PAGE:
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holiness; to change the chief of sinners into the chief of saints; or to transform, as it were, the lion into the lamb.

So it was in the experience of many among the Corinthians, the Galatians, the Ephesians, the Philippians, and the Romans, in ancient times, who were “ steeped to the lips” in these and other sins; and of whom Paul could say, “such were some of you; but ye are washed; ye are sanctified; ye are justified, in the name of the Lord Jesus, and by the Spirit of our God.” So it may still be, in the experience of all who “ receive the record which God has given us of his Son;" or who, in the exercise of faith, lay hold of Christ as their Saviour. Just, also, as the Corinthians, in the primitive ages of Christianity, and others since, did not require to become members of any human society in order to be delivered from their besetting sin, whatever that was, but were commanded to come to Christ at once, and to "deny themselves to all ungodliness and worldly lusts, and to live soberly, righteously, and godly, in this present evil world," so it may ever be with every class of sinners. In other words, we must never forget that “ doctrine is the basis of duty,” and that there can be no true holy practice of any of the Christian virtues apart from the holy doctrines of Christianity. To think otherwise,

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DOCTRINE THE BASIS OF DUTY.

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is, as a great master in Israel has well said, “the most empty of all delusions ;” it is even than the opposite error of trusting in a doctrine without a corresponding practice.” For, while “the vitality of doctrinal truth” may sooner or later practically “revive the Church ;" if, on the other hand, no doctrinal truth is radically held, all godly practice must "speedily perish.”

CHAPTER XX.

DUTY OF PROFESSING CHRISTIANS

TO ACT UPON THIS PLAN.

INCONTROVERTIBLE as this is, as part of “ the truth in Jesus," all professing Christians must not only guard against raising any external obstacles to the progress of Christianity, or in the way of the appointed means of grace, but take heed that, when such obstacles have been set up, they do not keep them up, but rather do every thing possible to sweep them away. Agreeably with this, while we are called upon in Scripture to beware that we "put not a stumbling-block in the way of our brother,” God also says, “ take up the stumbling-block out of the way of my people.” So it should be, especially, with the drinking usages of society, which have become such a fruitful source of crime; and also with the numberless facilities to drunkenness, in the way of trade, which almost everywhere abound. For this purpose, should not all who have a name and a place in the Church, whether they be Ministers or Members, male or female, young or old, be banded together as much as others ? And professing, as they do, to be the followers of Him who is the kindest and best of Masters; who pleased not himself, and went about doing good; and who has said, “if any man will come after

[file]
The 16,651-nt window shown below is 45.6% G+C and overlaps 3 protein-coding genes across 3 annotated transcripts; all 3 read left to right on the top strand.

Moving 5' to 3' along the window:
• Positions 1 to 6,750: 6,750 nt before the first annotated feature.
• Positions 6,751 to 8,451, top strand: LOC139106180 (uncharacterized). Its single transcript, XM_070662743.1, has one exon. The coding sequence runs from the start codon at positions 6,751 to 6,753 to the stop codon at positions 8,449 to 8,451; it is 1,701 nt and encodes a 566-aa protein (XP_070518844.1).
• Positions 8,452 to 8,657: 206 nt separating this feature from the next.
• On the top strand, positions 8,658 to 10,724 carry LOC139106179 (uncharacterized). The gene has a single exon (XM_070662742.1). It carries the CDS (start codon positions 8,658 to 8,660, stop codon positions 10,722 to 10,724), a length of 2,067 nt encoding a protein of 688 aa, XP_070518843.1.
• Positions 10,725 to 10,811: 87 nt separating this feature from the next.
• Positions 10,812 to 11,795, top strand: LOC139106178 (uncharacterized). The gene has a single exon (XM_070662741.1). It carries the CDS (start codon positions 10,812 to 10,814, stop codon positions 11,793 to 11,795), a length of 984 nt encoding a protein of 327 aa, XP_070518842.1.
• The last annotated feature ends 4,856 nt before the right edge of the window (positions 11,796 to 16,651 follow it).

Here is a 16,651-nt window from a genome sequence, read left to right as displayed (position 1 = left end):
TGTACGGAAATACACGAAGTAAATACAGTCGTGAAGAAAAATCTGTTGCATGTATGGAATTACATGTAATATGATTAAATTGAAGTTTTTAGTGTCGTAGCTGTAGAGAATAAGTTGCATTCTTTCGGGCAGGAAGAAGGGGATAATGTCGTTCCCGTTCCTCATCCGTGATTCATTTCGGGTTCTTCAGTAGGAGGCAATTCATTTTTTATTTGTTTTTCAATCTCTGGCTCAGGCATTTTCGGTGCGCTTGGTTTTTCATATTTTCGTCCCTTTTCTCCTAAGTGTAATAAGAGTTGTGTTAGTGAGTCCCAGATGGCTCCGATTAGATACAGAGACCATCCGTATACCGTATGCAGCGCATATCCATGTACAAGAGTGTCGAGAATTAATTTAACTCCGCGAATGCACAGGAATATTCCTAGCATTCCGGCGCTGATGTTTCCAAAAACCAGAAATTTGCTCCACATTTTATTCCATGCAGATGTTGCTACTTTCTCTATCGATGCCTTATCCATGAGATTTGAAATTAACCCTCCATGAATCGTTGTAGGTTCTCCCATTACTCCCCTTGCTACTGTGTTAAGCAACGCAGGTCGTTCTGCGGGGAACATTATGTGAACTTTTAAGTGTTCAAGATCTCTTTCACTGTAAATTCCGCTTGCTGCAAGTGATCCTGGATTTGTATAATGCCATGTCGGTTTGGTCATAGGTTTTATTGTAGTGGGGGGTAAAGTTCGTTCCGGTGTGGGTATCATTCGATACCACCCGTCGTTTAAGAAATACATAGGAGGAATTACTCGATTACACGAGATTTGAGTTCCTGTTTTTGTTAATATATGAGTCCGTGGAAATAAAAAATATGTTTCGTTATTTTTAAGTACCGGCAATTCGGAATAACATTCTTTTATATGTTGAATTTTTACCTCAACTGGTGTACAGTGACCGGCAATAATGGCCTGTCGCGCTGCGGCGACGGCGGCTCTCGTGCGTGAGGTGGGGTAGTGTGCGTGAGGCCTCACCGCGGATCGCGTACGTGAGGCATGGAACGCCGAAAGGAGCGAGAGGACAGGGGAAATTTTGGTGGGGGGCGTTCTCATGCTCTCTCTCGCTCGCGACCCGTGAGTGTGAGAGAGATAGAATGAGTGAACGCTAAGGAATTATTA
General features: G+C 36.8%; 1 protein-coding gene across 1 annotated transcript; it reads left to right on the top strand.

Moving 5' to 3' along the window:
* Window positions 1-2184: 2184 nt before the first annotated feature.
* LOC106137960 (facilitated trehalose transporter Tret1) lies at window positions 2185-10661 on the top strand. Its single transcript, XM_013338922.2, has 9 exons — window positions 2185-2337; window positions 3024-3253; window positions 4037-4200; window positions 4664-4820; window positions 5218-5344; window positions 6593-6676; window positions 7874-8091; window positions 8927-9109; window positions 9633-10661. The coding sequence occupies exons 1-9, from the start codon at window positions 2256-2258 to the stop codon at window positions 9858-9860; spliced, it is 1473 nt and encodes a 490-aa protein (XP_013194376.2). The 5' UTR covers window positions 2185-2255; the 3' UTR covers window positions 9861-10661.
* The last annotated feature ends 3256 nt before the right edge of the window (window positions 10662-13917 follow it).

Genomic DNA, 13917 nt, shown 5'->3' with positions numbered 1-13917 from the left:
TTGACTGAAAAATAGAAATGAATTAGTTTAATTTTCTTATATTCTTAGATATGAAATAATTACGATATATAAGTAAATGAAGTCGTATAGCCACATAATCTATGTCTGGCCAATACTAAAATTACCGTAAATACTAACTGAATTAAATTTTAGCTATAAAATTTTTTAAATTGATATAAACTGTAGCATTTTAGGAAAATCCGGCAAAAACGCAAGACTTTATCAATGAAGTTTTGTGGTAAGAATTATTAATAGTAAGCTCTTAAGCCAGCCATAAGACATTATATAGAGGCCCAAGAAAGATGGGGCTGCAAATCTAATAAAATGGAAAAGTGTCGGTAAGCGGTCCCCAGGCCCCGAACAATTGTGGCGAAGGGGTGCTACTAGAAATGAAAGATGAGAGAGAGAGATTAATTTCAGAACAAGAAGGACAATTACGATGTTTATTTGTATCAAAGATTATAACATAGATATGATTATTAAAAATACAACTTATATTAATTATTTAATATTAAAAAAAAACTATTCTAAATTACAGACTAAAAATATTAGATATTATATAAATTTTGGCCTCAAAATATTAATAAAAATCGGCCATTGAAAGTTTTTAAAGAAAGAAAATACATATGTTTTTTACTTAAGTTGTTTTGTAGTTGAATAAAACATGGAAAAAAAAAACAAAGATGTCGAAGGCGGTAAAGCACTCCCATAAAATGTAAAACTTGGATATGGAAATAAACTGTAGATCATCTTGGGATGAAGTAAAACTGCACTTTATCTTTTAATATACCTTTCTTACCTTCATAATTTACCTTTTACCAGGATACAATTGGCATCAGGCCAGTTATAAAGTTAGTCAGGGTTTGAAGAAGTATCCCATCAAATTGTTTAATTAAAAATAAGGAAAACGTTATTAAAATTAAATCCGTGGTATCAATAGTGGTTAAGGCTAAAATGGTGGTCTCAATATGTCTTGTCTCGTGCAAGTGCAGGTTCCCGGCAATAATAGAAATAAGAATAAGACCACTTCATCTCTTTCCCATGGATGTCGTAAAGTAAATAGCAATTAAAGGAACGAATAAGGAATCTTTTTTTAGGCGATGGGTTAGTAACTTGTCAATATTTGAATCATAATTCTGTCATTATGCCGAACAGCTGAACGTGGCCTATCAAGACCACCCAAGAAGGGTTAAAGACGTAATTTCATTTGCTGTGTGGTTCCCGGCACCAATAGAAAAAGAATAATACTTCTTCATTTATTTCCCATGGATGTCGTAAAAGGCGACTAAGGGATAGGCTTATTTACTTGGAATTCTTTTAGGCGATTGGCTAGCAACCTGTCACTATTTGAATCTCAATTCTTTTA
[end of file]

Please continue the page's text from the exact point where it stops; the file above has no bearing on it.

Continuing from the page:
me, let him take up his cross and follow me," instead of being apathetic or indifferent in this noble cause, should they not exhibit not only as much self-denial and zeal, sympathy and compassion, benevolence and love, as those who belong to worldly societies, but, in each of these respects, far excel them? Or, if they do not vie with them with a holy rivalry, will not "the children of this world” not only be "wiser in their generation than the children of light,” but condemn them? For this purpose, also, should they not deal affectionately and faithfully, closely and kindly, with relatives and friends, neighbours and acquaintances, and especially with those over whom they have the greatest influence, and with whom they are most intimate; and yet not in their own name, or in the name of man, but in the name of Christ, their Lord and Saviour? For this

purpose, likewise, should not man go to man, woman to woman, and child to child, and, by their living example, as well as by earnest entreaty, strive not only to break off their intemperate habits, but to bring them to Christ? For this purpose, should they not speak to the drunkard, or to him who is addicted to " tippling," as soon as he is restored to his reason; and while setting before him the evil of his sin, spiritually and eternally, as well as bodily and temporally, remind him meekly, but firmly, that “drunkards shall not inherit the kingdom of God?” For, if he is capable of listening to arguments in favour of worldly abstinence, and of being moved by a sense of human kindness, and of joining a worldly society, is he not as capable of attending to arguments in favour of Christian “abstinence from all appearance of evil,” of being influenced by the voice of Christian love, and of becoming a member of the Christian Church? Or, if he is already a professing Member, or Office-bearer, of the Church, but has been guilty of drunkenness, either occasionally or frequently, should be not be reminded, not only that he has sinned grievously against the Lord, but that he is professedly “joined to the Lord in a perpetual covenant, never to be forgotten;" that he has “subscribed with his hand unto the Lord, and surnamed himself by the name of Israel ;” and thus that he has voluntarily vowed, not to man but to God, to “depart from all iniquity?" In like manner, should not all connected with the Church, in

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